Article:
British Liver Trust welcomes calorie and salt reduction guidelines for the food industry

Posted on: 16th September 2020

Being overweight is a risk factor for non-alcohol related fatty liver disease (NAFLD), which affects around one in three adults at an early stage. Over time, NAFLD can sometimes progress to a more serious form of liver disease called non-alcohol related steatohepatitis (NASH) which, in turn, can lead to cirrhosis.

NAFLD is preventable and, in most cases, it can even be reversed if lifestyle changes are made at an early enough stage. The best way to avoid the condition is by eating a healthy diet rich in fruit and vegetables and taking regular exercise.

Improving the nation’s health

The British Liver Trust has been campaigning and working with other organisations to advocate for evidence-based, population-level policy and practice to address excess weight-related ill health. We welcome the new food industry guidelines issued by Public Health England for its calorie reduction programme with new targets for salt reduction.

The programme is set to run until 2024 and the aim is to encourage the food industry to reduce the amount of calories and salt in the products it sells.

Vanessa Hebditch, Director of Communications and Policy at the British Liver Trusts said: “The prevalence of NASH – the type of liver disease that is usually caused by obesity – has been rising at an alarming rate. We need population-wide measures to address this to prevent an epidemic.

“The British Liver Trust welcomes these new initiatives, however, as this is a voluntary programme we need Government to monitor its uptake and be ready to legislate if companies do not comply.  Now is the time for the food industry to step-up and create healthier products to improve everyone’s health and to stop the next generation becoming overweight.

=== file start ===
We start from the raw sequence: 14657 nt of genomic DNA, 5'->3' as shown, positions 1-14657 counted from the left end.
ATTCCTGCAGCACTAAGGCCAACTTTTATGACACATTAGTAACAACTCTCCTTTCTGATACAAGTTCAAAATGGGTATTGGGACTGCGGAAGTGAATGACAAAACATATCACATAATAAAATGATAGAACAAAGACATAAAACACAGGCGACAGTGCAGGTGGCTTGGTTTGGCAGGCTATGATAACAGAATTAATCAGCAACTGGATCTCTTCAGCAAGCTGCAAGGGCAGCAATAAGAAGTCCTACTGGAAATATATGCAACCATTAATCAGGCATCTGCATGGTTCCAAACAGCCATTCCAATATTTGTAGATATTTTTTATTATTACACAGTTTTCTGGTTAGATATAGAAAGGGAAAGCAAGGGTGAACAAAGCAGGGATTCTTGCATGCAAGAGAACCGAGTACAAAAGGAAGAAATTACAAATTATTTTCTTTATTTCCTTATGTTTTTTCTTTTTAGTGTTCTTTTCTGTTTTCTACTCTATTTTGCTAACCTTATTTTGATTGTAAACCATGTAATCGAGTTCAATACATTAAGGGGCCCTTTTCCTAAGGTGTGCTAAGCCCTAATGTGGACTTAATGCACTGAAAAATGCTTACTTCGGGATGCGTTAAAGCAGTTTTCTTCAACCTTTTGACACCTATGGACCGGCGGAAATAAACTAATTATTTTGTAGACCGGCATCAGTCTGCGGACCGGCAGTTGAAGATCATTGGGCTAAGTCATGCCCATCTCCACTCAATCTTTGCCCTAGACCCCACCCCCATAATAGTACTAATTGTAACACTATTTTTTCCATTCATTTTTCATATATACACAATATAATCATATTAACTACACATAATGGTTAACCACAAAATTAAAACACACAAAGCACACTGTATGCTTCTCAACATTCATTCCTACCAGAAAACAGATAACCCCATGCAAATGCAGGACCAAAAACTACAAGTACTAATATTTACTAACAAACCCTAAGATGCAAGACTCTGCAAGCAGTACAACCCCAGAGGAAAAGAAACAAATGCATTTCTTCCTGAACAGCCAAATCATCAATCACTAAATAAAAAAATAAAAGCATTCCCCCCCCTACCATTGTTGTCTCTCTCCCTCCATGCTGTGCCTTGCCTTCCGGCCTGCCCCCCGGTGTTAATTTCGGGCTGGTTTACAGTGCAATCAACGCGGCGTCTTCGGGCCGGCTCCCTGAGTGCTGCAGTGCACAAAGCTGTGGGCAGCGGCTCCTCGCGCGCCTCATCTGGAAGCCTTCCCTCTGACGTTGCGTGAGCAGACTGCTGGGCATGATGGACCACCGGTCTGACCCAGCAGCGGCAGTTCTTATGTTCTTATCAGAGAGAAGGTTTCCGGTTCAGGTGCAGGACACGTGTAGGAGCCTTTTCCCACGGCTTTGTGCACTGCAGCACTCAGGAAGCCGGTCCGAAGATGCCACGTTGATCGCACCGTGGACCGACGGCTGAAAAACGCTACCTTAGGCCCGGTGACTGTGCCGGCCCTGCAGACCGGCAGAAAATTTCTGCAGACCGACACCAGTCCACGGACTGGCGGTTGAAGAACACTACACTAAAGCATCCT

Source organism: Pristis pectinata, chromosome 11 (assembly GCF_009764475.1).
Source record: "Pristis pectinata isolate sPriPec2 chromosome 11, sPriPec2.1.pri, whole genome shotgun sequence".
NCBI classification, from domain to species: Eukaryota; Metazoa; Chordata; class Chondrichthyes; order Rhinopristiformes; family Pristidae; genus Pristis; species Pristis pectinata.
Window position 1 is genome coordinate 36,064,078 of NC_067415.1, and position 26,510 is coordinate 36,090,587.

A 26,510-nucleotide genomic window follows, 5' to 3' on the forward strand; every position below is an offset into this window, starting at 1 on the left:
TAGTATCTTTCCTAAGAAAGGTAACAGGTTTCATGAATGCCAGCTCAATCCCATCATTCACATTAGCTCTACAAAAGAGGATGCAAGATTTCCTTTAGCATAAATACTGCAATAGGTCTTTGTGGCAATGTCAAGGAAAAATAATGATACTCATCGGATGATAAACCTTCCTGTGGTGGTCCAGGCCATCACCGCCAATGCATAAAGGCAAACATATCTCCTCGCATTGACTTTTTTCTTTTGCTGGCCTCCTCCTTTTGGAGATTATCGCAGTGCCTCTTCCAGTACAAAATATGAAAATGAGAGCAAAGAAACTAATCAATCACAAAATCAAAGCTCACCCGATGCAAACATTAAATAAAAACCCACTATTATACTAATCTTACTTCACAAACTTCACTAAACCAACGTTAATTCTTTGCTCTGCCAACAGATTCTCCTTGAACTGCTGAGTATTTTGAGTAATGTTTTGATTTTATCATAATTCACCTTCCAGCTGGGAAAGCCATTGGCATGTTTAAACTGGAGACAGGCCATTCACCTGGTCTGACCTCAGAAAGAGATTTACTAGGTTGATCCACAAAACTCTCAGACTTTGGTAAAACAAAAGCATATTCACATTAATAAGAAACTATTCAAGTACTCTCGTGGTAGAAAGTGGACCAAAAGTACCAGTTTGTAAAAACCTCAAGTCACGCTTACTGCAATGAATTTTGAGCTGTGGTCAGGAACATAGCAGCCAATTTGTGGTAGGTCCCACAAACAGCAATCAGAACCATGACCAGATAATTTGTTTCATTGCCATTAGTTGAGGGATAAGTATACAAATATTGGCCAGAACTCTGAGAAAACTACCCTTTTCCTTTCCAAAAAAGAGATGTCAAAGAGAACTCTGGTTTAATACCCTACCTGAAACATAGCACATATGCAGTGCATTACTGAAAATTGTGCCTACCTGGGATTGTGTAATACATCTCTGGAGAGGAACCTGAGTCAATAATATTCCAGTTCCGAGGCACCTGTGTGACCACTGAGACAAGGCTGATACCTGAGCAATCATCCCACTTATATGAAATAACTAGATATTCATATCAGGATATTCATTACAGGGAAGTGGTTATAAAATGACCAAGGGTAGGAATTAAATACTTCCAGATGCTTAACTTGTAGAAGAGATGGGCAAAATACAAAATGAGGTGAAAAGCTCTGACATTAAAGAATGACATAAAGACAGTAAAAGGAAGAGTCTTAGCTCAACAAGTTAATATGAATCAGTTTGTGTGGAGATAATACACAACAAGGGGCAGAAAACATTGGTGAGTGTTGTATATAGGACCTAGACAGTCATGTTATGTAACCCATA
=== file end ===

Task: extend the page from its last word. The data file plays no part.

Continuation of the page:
"Alongside these measures we need weight management services to be made much more available through out the NHS so many more people can get the support and help they need to lose weight.”

A responsible approach is needed

Obesity is a growing problem in the UK, where nearly two thirds of adults are classed as obese or overweight. Worryingly, one in three children are already obese or overweight by the time they leave primary school.

Obesity Health Alliance said: “It’s much harder to eat healthily when so much of the food available to us is over-loaded with excess calories. To improve our nation’s health now and in the longer term, the food industry must play their role to make the food they produce healthier.

"Industry has been consulted extensively on these new targets and as such we expect them to step up and meet the targets on time and in full. But this is ultimately a voluntary programme, which is why we need the government to clearly commit to sanctions for companies that do not take the responsible approach such as fines and levies."

 

 

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